“Let’s face it, you’re slow,” my violin teacher said.
He was, as always, complaining that running was detracting from my practice time.
That summed up what running had always meant to me, ever since I was a seventh grader, choosing his sport for the first time. I was fine and content, however. I always had Jeffrey and Archie, classmates like me who ran slowly. We were good friends. We laughed together; we raced together; we pushed each other, and endured tough workouts together. But after middle school the people I trained with went on to do things they were better at. I remained, even though I was not good enough to be considered for varsity.
High school running was hell. I struggled with workouts, most of which I had to run alone. In the hot, dry days of autumn, I often coughed on the dust trails left by my teammates as they vanished into the distance. During the workouts, I got passed incessantly, almost getting run over on occasion. It hurt not to be important; to be dead weight for the team. I looked forward to the next year, when I could hopefully run with the incoming freshmen.
It didn’t happen that way. Even a year later, I was still the slowest on the team. How could the freshmen who had snored off the whole summer beat me, a veteran from middle school and high school with decent summer training? I nevertheless reconsidered the effectiveness of my training, and looked forward to getting “back in shape.” It was only after my condition had been deteriorating steadily for a few weeks that I began to feel a new level of humiliation. I started to have trouble keeping up with old ladies in the park, and each day I worked frantically to spanvent the discovery of that fact by my teammates, running toward the sketchy areas of the ramble, in the south, where there’s barely anybody. My mother, worried about the steady deterioration of my condition, contacted a doctor.
I was anemic.
The doctor spanscribed a daily iron pill, and the results were exhilarating. I joked that I was taking steroids. I sunk into endless oxygen. I got tired less. During the workouts, I felt more machine than man. Iron therapy taught me something fundamental. It reminded me why I was running; why I had stuck to this damn sport for four straight years. When I was anemic, I struggled to gather what little motivation I had for those painfully slow jogs in those parks. Putting the effort in, and seeing the dramatic results fooled my mind like a well-administered placebo. Iron therapy was the training wheels that would jump-start my dramatic improvement.
It took four months—four months of iron pills, blood tests, and training—to get back to my personal best: the 5:46 mile that I had run the year before. Early February that year, the training wheels came off. I was running close to seven miles a day on my own. But I wasn’t counting. I could catch a light. I could walk as many stairs as I wanted without getting tired. I was even far ahead of where I was the year before. After two and a half years as a 5:50 miler, I finally had a breakthrough race. I ran a 5:30. I asked coach if I could eventually break 5 minutes. He told me to focus more on maintaining my fitness through spring break.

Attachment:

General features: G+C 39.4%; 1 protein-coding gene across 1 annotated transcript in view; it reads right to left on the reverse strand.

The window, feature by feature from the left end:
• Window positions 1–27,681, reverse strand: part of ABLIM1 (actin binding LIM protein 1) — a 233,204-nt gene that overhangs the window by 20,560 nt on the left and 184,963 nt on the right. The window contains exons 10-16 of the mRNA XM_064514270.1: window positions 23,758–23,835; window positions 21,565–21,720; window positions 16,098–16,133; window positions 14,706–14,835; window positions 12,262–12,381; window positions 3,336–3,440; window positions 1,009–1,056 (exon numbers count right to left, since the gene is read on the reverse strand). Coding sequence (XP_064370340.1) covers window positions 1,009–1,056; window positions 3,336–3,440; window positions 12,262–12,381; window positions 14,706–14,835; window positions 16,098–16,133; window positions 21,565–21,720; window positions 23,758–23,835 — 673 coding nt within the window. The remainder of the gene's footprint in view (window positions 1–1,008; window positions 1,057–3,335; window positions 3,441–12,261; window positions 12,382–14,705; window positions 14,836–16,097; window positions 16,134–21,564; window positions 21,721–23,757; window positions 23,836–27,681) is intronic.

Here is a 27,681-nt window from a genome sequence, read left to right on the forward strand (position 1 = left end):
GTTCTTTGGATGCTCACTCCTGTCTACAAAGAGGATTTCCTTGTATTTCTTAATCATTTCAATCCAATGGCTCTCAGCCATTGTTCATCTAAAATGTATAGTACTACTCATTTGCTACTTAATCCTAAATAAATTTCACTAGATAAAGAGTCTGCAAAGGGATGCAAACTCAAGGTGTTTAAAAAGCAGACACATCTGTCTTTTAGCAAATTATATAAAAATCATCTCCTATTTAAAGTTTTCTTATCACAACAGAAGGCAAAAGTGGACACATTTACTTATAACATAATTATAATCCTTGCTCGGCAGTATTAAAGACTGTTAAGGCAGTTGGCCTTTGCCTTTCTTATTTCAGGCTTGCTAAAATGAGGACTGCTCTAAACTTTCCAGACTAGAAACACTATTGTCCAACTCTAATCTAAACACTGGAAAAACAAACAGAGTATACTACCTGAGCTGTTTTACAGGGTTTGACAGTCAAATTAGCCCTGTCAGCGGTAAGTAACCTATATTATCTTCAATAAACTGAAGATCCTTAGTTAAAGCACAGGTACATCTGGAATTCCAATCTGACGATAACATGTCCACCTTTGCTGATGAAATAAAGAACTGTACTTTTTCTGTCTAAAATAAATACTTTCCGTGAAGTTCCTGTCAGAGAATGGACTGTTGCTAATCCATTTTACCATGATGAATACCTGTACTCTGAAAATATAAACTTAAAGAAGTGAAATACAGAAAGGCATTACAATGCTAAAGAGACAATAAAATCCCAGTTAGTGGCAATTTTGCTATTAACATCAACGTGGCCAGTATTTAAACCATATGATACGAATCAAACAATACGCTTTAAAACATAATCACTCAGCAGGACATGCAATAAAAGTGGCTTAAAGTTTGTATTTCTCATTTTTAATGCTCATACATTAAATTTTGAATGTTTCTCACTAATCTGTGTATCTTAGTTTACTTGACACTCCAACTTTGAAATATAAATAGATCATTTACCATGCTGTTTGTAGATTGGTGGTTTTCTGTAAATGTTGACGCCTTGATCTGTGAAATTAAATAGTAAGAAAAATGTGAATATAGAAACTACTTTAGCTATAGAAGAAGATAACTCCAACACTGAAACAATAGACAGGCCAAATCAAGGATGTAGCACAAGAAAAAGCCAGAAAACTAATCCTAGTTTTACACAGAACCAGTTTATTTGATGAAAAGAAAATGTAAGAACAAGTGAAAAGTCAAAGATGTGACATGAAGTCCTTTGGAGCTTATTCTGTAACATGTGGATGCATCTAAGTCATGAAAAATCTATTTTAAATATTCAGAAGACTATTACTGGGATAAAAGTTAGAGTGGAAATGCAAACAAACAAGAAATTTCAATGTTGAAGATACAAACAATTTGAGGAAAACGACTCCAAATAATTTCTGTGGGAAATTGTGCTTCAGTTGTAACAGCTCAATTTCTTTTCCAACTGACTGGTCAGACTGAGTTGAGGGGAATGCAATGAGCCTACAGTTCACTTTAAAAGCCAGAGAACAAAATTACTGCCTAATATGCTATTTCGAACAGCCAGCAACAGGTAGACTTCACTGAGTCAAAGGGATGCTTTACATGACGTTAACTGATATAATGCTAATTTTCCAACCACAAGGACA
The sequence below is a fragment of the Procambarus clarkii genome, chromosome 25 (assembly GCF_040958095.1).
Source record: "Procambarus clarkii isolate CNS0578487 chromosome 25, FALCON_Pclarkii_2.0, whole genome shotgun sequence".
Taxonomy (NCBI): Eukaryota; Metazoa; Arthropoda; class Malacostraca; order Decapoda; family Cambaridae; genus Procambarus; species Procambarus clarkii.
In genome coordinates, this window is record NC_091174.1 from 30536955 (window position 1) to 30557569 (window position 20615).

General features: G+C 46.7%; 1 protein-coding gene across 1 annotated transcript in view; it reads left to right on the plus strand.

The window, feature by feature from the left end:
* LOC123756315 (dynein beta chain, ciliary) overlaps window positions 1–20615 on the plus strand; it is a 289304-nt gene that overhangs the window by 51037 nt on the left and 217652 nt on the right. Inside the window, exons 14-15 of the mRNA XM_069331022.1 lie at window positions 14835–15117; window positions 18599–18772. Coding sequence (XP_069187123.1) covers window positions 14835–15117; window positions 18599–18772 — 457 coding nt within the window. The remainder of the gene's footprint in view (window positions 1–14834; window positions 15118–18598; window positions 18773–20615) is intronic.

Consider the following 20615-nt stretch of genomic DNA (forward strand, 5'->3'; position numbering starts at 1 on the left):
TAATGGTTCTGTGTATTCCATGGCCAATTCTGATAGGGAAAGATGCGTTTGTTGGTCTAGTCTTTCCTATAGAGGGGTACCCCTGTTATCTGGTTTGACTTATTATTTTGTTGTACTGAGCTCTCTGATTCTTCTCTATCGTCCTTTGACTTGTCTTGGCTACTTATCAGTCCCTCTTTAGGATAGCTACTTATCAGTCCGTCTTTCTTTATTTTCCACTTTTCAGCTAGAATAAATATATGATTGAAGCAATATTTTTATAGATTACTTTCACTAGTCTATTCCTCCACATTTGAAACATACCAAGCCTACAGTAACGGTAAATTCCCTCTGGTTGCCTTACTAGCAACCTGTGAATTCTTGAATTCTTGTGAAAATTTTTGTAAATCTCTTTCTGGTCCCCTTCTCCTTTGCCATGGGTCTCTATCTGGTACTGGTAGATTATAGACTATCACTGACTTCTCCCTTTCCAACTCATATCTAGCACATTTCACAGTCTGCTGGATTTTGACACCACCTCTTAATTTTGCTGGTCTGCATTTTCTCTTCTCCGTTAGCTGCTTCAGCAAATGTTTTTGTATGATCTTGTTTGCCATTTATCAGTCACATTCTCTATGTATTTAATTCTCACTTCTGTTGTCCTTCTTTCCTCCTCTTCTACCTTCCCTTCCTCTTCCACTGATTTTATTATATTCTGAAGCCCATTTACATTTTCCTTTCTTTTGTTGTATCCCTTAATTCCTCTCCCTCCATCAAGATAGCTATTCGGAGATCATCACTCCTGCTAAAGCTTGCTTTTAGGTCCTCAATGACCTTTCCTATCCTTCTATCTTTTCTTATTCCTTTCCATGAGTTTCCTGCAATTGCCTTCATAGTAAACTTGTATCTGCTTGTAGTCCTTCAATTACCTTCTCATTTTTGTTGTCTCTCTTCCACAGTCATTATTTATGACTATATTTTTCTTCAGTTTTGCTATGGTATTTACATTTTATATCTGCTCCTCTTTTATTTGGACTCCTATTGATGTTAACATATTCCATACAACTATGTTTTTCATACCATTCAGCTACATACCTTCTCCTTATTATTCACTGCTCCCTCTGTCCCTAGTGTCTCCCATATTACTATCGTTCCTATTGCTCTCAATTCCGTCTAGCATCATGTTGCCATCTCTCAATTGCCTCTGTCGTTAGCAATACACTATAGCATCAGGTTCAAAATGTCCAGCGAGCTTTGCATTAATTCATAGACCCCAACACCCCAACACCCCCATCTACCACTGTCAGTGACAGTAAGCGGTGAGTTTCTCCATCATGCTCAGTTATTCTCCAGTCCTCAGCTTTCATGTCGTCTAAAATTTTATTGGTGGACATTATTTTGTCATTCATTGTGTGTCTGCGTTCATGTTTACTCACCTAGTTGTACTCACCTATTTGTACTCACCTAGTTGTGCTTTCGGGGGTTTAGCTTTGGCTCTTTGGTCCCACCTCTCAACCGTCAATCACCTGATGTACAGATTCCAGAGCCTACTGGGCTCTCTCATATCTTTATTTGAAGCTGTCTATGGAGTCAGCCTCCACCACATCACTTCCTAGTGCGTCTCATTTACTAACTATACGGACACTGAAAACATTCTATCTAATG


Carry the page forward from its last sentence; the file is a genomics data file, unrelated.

I ran the mile again, this time outdoors. Coach had me seeded at a 5:30. I ran the first lap, holding back. I didn’t want to overextend myself. I hoped to squeeze by with a 5:35. The euphoria was unspancedented as I realized by the second lap that I was a dozen seconds ahead and still holding back. I finished with a 5:14.
On the bus ride back from the meet, one of my long-standing dreams came true. I spantended to ignore Coach sitting next to me, but he kept on giving me glances. He was excited about my time. We talked a lot about the race. We talked about my continuous and dramatic improvement. He said it was early in the season and that I would break 5 minutes after only a few weeks of training.
Six weeks later, Mr. Song, my chemistry teacher, asked me if I had broken 5 minutes for the mile yet. I told him all about how I had run in three meets over the past month and had failed to break 5:15 on every one of them. I told him that 5 minutes was now for me a mirage in the distance. Mr. Song, however, did not show much concern: “You’re just overtrained. Once you ease up before the big meet, you’ll drop in time once more.”
Even though these consoling words were from the man who had baffled my nutritionist when he had guessed that I was anemic, I still doubted his wisdom. On Sunday, I would run the mile once. My last mile of the year. This was it. Using my tried-and-true racing strategy, I finished with a 5:02, a 12- second drop in time. Mr. Song’s spandictions had again turned out to be correct.
Before I was anemic, the correlation between hard work and success was something that only appeared in the cliché success stories of the talented few. Now, I am running more mileage than I ever have before. And my violin teacher still complains.
But I smile. I know it’s going somewhere.
Soft Wooden Heart
The backbone of my life is my writing desk. I like to describe its surface as an organized mess (despite my parents’ overdramatized description of a bomb site), a state of positive entropy and minimum energy. Math exercises overlap an organizer, set next to almost-empty tubes of paint and overdue library books. A constantly filled bottle of water sits behind a glasses’ case full of guitar picks, and carved into a mountain of paper, right in the middle, is a space reserved for my laptop—on days when I am slouching, The Complete Works of William Shakespeare needs to be slid under it. An eclectic desk shows an eclectic personality; mine has had the honor of being the training grounds prior to the Great (final) Battle (exam) of Chemistry, the peaceful meadow of relaxed reading afternoons, and all in all the pristine-turned-colorful canvas of an inquisitive mind.